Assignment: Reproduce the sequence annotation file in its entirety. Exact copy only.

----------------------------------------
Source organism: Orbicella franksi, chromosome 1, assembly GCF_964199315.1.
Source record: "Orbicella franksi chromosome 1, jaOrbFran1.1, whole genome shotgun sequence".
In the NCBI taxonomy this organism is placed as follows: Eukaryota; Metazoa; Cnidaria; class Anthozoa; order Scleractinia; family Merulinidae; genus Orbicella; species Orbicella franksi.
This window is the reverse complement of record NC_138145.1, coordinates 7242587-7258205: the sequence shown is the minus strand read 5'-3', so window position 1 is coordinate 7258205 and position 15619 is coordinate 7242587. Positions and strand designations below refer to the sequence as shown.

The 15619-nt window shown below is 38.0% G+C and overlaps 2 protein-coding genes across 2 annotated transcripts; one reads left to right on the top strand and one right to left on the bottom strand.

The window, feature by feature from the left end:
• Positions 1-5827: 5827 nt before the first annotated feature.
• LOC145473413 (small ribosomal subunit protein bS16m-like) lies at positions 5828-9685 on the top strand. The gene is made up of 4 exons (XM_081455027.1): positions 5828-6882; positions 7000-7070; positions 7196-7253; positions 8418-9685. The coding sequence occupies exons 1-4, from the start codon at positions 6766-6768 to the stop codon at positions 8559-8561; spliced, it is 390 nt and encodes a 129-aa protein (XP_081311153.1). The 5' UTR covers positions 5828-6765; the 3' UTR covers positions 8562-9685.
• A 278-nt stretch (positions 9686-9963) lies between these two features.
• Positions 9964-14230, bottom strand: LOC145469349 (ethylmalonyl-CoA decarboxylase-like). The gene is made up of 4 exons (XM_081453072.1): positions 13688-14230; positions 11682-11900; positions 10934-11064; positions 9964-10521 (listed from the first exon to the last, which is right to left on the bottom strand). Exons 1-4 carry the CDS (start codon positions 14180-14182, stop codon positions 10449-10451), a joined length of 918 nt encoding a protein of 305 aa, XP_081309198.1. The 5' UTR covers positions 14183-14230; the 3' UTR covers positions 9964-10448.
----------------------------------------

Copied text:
Source organism: Orbicella franksi, chromosome 1, assembly GCF_964199315.1.
Source record: "Orbicella franksi chromosome 1, jaOrbFran1.1, whole genome shotgun sequence".
In the NCBI taxonomy this organism is placed as follows: Eukaryota; Metazoa; Cnidaria; class Anthozoa; order Scleractinia; family Merulinidae; genus Orbicella; species Orbicella franksi.
This window is the reverse complement of record NC_138145.1, coordinates 7242587-7258205: the sequence shown is the minus strand read 5'-3', so window position 1 is coordinate 7258205 and position 15619 is coordinate 7242587. Positions and strand designations below refer to the sequence as shown.

The 15619-nt window shown below is 38.0% G+C and overlaps 2 protein-coding genes across 2 annotated transcripts; one reads left to right on the top strand and one right to left on the bottom strand.

The window, feature by feature from the left end:
• Positions 1-5827: 5827 nt before the first annotated feature.
• LOC145473413 (small ribosomal subunit protein bS16m-like) lies at positions 5828-9685 on the top strand. The gene is made up of 4 exons (XM_081455027.1): positions 5828-6882; positions 7000-7070; positions 7196-7253; positions 8418-9685. The coding sequence occupies exons 1-4, from the start codon at positions 6766-6768 to the stop codon at positions 8559-8561; spliced, it is 390 nt and encodes a 129-aa protein (XP_081311153.1). The 5' UTR covers positions 5828-6765; the 3' UTR covers positions 8562-9685.
• A 278-nt stretch (positions 9686-9963) lies between these two features.
• Positions 9964-14230, bottom strand: LOC145469349 (ethylmalonyl-CoA decarboxylase-like). The gene is made up of 4 exons (XM_081453072.1): positions 13688-14230; positions 11682-11900; positions 10934-11064; positions 9964-10521 (listed from the first exon to the last, which is right to left on the bottom strand). Exons 1-4 carry the CDS (start codon positions 14180-14182, stop codon positions 10449-10451), a joined length of 918 nt encoding a protein of 305 aa, XP_081309198.1. The 5' UTR covers positions 14183-14230; the 3' UTR covers positions 9964-10448.